Tony Petrilli, Project Leader
The Forest Service, U.S. Department of Agriculture, first specified flame-resistant (FR) pants for fire personnel in 1974. That year, the Missoula Equipment Development Center announced the availability of Nomex flame-resistant pants for wildland firefighters. Since then, the pants material and design have been changed periodically, mostly in response to feedback from firefighters.
- Nearly 2,000 firefighters responded to the Missoula
Technology and Development Center's 2005
nationwide product review of flame-resistant
pants worn by firefighters.
- The pants design was improved based on the
- The General Services Administration now includes flame-resistant pants made from a para-aramid blend (Kevlar) fabric as well as the existing meta-aramid blend (Nomex) fabric.
2005 MTDC Product Review Leads to Design Changes
In the summer of 2005, the Missoula Technology and Development Center (MTDC) conducted a nationwide product review to evaluate firefighter satisfaction with the current design of FR pants (figure 1). Nearly 2,000 firefighters from various Federal agencies throughout the United States responded. In response to this feedback from firefighters, several design changes were made: stronger seam construction, increased seat/leg room, expanded cargo pockets, different waist adjustment buckles, and new cuff cinch straps. Pants incorporating these changes began to be produced in 2008. The 34-inch inseam length for regular-size pants was changed to 33 inches. A long size with a 36-inch inseam was added. Three inseam sizes (short—30-inch, regular—33-inch, and long—36-inch) will help firefighters find pants that fit better. Existing stocking levels will dictate when pants with all these changes will be available through the General Services Administration (GSA) Wildland Fire Equipment Catalog.2005 and 2006 Field Trials for New Fabrics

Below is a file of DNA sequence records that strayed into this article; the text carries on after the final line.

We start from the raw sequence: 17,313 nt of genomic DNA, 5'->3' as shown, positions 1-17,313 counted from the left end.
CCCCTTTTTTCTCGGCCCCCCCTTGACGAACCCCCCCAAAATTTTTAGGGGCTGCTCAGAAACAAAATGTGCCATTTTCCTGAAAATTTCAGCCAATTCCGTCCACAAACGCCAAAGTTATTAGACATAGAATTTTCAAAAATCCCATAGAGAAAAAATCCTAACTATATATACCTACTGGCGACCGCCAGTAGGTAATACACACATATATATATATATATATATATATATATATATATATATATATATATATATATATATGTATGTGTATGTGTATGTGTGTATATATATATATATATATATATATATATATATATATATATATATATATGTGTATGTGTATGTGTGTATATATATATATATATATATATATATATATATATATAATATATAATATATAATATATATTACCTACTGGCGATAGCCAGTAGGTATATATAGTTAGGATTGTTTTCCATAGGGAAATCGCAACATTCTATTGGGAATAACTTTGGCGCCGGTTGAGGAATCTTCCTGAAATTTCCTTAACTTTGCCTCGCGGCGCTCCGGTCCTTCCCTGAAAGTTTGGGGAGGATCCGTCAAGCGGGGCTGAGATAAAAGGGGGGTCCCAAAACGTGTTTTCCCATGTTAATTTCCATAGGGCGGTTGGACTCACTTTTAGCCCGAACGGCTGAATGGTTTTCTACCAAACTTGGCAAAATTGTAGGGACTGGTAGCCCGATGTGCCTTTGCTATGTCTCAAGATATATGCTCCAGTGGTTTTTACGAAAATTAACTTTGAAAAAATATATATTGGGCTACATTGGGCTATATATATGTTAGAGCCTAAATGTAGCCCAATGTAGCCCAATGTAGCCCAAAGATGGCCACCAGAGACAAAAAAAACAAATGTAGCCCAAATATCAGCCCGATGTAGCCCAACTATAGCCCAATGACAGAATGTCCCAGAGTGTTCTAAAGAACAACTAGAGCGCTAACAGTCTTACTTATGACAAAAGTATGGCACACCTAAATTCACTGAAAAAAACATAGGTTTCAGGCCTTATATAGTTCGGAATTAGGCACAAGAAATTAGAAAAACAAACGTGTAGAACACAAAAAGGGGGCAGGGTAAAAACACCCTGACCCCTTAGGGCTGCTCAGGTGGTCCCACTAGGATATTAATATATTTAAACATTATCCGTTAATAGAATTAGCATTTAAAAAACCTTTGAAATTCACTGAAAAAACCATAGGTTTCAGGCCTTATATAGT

In 2005, MTDC also began evaluating alternative fabrics for use in FR pants. Five new fabrics were chosen for wear testing. The current fabric was included as the experimental control. The six wear test fabrics were:
- Current fabric, Nomex (meta-aramid) blend, (Forest
Service Specification 5100-88 Type I) 7.5 oz/sq. yd,
twill weave, wicking finish
- Kevlar (para-aramid) blend, 7.0 oz/sq. yd, ripstop
weave, durable water-repellent (DWR) finish
- Nomex (meta-aramid) blend, ripstop weave, wicking
- Nomex (meta-aramid) blend, ripstop weave, durable
- Nomex (meta-aramid) blend, smooth ripstop weave,
- Indura FR cotton blend, 11 oz/sq. yd, plain weave
The 2005 product review identified two improvements firefighters wanted in FR pants: better protection from certain types of vegetation, such as brush and briars, and better thermal comfort in hot weather conditions, reducing the likelihood of heat stress.
Evaluators thought the FR cotton pants provided the most protection from brush and briars. However, two characteristics led to FR cotton fabric being eliminated from further consideration. The FR cotton readily absorbed water and took a long time to dry. Evaluators also thought the fabric was too hot.